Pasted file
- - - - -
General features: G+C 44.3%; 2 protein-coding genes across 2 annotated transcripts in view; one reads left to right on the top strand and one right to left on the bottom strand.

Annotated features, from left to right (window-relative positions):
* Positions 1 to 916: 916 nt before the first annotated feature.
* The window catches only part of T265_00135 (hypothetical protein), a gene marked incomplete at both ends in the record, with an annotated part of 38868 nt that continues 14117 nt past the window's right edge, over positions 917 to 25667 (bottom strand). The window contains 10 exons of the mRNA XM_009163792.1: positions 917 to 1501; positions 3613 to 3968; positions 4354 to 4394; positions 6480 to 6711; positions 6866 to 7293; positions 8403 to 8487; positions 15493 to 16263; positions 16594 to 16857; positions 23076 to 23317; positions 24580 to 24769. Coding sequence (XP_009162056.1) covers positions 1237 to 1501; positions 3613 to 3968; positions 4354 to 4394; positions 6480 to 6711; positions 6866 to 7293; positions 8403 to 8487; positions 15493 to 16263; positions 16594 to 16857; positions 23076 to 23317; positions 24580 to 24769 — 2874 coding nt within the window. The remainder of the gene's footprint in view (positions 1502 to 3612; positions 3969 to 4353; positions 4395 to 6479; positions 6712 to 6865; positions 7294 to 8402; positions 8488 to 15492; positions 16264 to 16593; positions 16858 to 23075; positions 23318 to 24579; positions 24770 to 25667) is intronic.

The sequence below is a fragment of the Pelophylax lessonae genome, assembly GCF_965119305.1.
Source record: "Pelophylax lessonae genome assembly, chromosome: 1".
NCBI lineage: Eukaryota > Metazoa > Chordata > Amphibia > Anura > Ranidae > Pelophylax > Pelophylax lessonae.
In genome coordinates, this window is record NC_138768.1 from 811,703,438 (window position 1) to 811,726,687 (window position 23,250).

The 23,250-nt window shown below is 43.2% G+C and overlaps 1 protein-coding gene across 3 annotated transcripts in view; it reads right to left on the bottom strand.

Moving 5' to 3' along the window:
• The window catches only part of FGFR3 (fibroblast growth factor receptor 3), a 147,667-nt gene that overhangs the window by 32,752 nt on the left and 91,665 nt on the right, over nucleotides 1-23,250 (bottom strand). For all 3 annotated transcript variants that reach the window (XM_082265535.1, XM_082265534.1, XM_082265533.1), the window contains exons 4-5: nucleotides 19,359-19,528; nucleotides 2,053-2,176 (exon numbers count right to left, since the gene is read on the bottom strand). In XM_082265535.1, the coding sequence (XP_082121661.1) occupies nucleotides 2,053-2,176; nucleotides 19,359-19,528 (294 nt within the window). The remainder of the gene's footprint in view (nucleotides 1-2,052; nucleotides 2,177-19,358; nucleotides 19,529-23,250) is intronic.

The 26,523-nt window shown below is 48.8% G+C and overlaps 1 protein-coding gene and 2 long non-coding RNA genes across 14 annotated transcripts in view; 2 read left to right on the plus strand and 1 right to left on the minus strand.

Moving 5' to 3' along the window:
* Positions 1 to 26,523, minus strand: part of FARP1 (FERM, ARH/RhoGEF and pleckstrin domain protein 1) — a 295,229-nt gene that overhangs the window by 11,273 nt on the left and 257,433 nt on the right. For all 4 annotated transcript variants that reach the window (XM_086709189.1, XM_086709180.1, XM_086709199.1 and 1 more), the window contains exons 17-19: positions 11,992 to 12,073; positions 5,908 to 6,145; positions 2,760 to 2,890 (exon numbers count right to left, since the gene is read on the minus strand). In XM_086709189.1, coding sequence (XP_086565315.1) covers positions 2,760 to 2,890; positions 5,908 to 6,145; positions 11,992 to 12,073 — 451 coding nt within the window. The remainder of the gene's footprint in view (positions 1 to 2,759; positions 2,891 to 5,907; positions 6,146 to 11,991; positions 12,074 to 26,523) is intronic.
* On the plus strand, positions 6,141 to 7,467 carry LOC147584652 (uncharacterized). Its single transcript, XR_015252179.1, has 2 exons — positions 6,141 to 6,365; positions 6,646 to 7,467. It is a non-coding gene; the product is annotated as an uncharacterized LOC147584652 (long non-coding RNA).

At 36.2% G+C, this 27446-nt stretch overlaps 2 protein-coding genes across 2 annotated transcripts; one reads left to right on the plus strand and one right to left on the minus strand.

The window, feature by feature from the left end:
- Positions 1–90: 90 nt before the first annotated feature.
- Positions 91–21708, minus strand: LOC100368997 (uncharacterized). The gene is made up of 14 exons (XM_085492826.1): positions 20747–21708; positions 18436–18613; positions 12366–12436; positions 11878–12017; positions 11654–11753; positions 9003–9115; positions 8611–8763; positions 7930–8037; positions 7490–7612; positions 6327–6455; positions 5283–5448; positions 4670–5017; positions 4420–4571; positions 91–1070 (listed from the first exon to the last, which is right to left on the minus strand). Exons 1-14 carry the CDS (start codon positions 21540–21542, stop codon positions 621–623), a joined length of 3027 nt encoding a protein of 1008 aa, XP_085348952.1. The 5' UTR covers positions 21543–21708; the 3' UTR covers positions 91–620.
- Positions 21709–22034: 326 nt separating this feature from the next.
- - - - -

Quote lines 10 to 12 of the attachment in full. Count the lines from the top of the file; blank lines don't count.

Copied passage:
Moving 5' to 3' along the window:
• The window catches only part of FGFR3 (fibroblast growth factor receptor 3), a 147,667-nt gene that overhangs the window by 32,752 nt on the left and 91,665 nt on the right, over nucleotides 1-23,250 (bottom strand). For all 3 annotated transcript variants that reach the window (XM_082265535.1, XM_082265534.1, XM_082265533.1), the window contains exons 4-5: nucleotides 19,359-19,528; nucleotides 2,053-2,176 (exon numbers count right to left, since the gene is read on the bottom strand). In XM_082265535.1, the coding sequence (XP_082121661.1) occupies nucleotides 2,053-2,176; nucleotides 19,359-19,528 (294 nt within the window). The remainder of the gene's footprint in view (nucleotides 1-2,052; nucleotides 2,177-19,358; nucleotides 19,529-23,250) is intronic.

The 26,523-nt window shown below is 48.8% G+C and overlaps 1 protein-coding gene and 2 long non-coding RNA genes across 14 annotated transcripts in view; 2 read left to right on the plus strand and 1 right to left on the minus strand.